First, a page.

• It's a big commitment to strap a giant, heavy device on your face with 3+ cables to your PC. You don't just casually fire up a VR experience. It takes substantial setup and configuration to get it ready. And even after configuring it, entering and exiting that VR experience is a far cry from quickly sitting down in front of a TV and grabbing that extra controller, or turning on a tablet.

  • Demos are great, but there aren't many games in the Steam Store that support VR today, and the ones that do support VR can feel like artificially tacked on novelty experiences. I did try Surgeon Simulator 2013 which was satisfyingly hilarious.

  • Having your eyes so close to the screens means the display is effectively very low resolution. And I mean extremely low resolution; I'm talking literally 320x200 type stuff. Everyone talks about the "screen door effect" which is the actual matrix of pixels. I personally found it very distracting, probably the number one thing that bothered me about the experience. Any kind of text was basically unreadable. The prototype is only 720p though, whereas the newer models will be 1080p. That will help, but the resolution problem was so severe to me that I'm not sure it'll be enough.

  • VR is a surprisingly anti-social hobby, even by gamer standards, which are, uh … low. Let me tell you, nothing is quite as boring as watching another person sit down, strap on a headset, and have an extended VR "experience". I'm stifling a yawn just thinking about it. I suppose games could present a friendlier set of data on the screen for others to spectate while sending a different set of data to the VR headset, but most of the games we played showed the actual VR screen, which is extreme distort-o-vision to the naked eye. Not really something you can watch or enjoy.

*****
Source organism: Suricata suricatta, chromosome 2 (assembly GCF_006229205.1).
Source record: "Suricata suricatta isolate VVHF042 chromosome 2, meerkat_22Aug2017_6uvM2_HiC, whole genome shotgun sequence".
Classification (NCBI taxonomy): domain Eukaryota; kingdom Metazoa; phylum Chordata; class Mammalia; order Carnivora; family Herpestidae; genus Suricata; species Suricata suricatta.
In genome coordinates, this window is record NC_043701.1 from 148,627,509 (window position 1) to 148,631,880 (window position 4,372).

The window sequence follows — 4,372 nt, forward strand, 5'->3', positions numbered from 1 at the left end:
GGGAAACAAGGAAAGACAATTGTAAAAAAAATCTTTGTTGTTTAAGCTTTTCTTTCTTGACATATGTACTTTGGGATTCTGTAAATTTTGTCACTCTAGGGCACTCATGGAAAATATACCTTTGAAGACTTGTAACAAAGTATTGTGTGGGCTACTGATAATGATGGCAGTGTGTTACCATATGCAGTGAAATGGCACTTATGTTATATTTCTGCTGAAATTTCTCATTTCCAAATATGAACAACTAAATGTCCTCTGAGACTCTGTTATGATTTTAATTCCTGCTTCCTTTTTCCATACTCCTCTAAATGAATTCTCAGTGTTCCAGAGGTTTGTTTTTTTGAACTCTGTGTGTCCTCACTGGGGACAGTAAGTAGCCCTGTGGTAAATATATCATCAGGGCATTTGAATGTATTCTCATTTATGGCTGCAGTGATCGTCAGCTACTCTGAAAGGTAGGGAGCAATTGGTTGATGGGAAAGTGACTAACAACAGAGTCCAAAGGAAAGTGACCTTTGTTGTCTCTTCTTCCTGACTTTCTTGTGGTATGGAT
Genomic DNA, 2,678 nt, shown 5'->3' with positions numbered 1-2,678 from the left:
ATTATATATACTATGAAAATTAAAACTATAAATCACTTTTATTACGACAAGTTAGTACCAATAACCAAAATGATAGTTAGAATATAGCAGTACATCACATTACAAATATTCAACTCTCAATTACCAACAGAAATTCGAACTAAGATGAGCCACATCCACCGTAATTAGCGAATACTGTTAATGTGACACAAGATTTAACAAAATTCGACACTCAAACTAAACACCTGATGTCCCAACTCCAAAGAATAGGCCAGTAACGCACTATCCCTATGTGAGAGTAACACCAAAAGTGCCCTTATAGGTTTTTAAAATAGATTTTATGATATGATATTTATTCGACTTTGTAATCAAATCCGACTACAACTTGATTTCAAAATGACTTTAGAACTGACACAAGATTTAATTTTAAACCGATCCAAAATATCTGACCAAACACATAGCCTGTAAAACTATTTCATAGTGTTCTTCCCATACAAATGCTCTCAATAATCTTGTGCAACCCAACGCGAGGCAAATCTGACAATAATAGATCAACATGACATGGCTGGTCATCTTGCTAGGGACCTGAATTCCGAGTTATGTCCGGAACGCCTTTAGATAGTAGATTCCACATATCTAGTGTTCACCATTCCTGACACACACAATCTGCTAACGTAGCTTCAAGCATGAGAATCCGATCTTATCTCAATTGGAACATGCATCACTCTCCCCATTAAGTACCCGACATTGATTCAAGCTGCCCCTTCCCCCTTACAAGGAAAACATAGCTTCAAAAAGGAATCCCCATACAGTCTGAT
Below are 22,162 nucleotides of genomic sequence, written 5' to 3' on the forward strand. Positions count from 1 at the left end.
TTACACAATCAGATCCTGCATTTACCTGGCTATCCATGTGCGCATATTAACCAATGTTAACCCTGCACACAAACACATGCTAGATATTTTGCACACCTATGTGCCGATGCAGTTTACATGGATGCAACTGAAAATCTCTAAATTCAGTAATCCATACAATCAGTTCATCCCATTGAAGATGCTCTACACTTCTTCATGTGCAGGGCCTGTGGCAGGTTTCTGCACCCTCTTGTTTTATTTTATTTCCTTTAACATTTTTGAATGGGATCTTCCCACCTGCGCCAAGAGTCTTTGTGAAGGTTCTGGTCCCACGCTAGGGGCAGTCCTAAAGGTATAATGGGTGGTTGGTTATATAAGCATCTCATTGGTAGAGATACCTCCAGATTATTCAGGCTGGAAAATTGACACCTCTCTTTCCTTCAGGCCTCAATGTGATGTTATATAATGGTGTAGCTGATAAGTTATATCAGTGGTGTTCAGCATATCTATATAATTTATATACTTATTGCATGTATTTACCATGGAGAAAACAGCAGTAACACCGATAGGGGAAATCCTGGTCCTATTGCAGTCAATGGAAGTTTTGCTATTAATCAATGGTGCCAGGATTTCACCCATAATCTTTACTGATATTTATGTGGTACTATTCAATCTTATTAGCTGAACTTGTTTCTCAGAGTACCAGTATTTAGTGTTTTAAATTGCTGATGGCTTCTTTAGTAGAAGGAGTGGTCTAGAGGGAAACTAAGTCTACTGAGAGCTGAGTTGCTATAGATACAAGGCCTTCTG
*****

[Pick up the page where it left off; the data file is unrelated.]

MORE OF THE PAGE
• Wearing a good VR headset makes you suddenly realize how many other systems you need to add to the mix to get a truly great VR experience: headphones and awesome positional audio, some way of tracking your hand positions, perhaps an omnidirectional treadmill, and as we see with the Crystal Cove prototype, an external Kinect style camera to track your head position at absolute minimum. Eventually maybe even wear a suit to track your whole body. Notice how quickly we get into geez-this-is-a-lot-of-equipment territory.

The Oculus Rift prototype was an excellent and interesting and worthwhile experience, don't get me wrong, but it was more of a tech demo than anything else. It felt a long way from something that I'd be comfortable donning on a regular basis.

I'll leave you with Michael Abrash's summary:

  • Compelling consumer-priced VR hardware is coming, probably within two years
  • It’s for real this time – we’ve built prototypes, and it’s pretty incredible
  • Our technology should work for consumer products
  • VR will be best and will evolve most rapidly on the PC
  • Steam will support it well
  • And we think it’s possible that it could transform the entire entertainment industry

But that hardly does it justice; read the entire presentation (pdf).

If you want some of the hardest practical problems in computer science to work on, bringing VR to the world is as ambitious (and fun!) a goal in software and hardware engineering I can think of. So like any proper card-carrying geek, I'll certainly be ordering the new Crystal Cove model of Oculus Rift as soon as it's available.

It's a start. Maybe a big one.

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Discussion